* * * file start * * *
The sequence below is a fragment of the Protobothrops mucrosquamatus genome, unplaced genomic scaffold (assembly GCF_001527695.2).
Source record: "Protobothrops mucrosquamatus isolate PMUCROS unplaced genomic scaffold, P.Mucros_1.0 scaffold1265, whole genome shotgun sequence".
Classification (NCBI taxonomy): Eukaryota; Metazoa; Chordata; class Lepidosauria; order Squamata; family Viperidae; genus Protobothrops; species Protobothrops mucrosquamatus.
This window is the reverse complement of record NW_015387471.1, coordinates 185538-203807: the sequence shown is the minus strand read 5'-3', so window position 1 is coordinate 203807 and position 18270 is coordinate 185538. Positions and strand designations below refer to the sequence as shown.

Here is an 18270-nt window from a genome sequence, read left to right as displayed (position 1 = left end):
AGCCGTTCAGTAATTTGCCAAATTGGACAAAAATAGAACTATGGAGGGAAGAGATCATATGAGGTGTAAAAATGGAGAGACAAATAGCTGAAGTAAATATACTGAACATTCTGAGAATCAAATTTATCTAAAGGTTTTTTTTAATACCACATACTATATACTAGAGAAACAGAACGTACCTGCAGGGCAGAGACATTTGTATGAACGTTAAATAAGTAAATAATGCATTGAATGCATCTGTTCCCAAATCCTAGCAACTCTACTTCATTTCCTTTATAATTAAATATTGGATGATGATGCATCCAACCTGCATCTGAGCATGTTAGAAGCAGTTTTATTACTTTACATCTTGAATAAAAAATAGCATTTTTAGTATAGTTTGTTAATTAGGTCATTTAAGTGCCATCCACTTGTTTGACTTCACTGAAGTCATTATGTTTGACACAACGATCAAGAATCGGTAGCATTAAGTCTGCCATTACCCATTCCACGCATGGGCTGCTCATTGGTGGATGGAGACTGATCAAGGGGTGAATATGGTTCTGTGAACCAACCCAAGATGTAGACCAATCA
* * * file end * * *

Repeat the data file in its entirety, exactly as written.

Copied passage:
The sequence below is a fragment of the Protobothrops mucrosquamatus genome, unplaced genomic scaffold (assembly GCF_001527695.2).
Source record: "Protobothrops mucrosquamatus isolate PMUCROS unplaced genomic scaffold, P.Mucros_1.0 scaffold1265, whole genome shotgun sequence".
Classification (NCBI taxonomy): Eukaryota; Metazoa; Chordata; class Lepidosauria; order Squamata; family Viperidae; genus Protobothrops; species Protobothrops mucrosquamatus.
This window is the reverse complement of record NW_015387471.1, coordinates 185538-203807: the sequence shown is the minus strand read 5'-3', so window position 1 is coordinate 203807 and position 18270 is coordinate 185538. Positions and strand designations below refer to the sequence as shown.

Here is an 18270-nt window from a genome sequence, read left to right as displayed (position 1 = left end):
AGCCGTTCAGTAATTTGCCAAATTGGACAAAAATAGAACTATGGAGGGAAGAGATCATATGAGGTGTAAAAATGGAGAGACAAATAGCTGAAGTAAATATACTGAACATTCTGAGAATCAAATTTATCTAAAGGTTTTTTTTAATACCACATACTATATACTAGAGAAACAGAACGTACCTGCAGGGCAGAGACATTTGTATGAACGTTAAATAAGTAAATAATGCATTGAATGCATCTGTTCCCAAATCCTAGCAACTCTACTTCATTTCCTTTATAATTAAATATTGGATGATGATGCATCCAACCTGCATCTGAGCATGTTAGAAGCAGTTTTATTACTTTACATCTTGAATAAAAAATAGCATTTTTAGTATAGTTTGTTAATTAGGTCATTTAAGTGCCATCCACTTGTTTGACTTCACTGAAGTCATTATGTTTGACACAACGATCAAGAATCGGTAGCATTAAGTCTGCCATTACCCATTCCACGCATGGGCTGCTCATTGGTGGATGGAGACTGATCAAGGGGTGAATATGGTTCTGTGAACCAACCCAAGATGTAGACCAATCA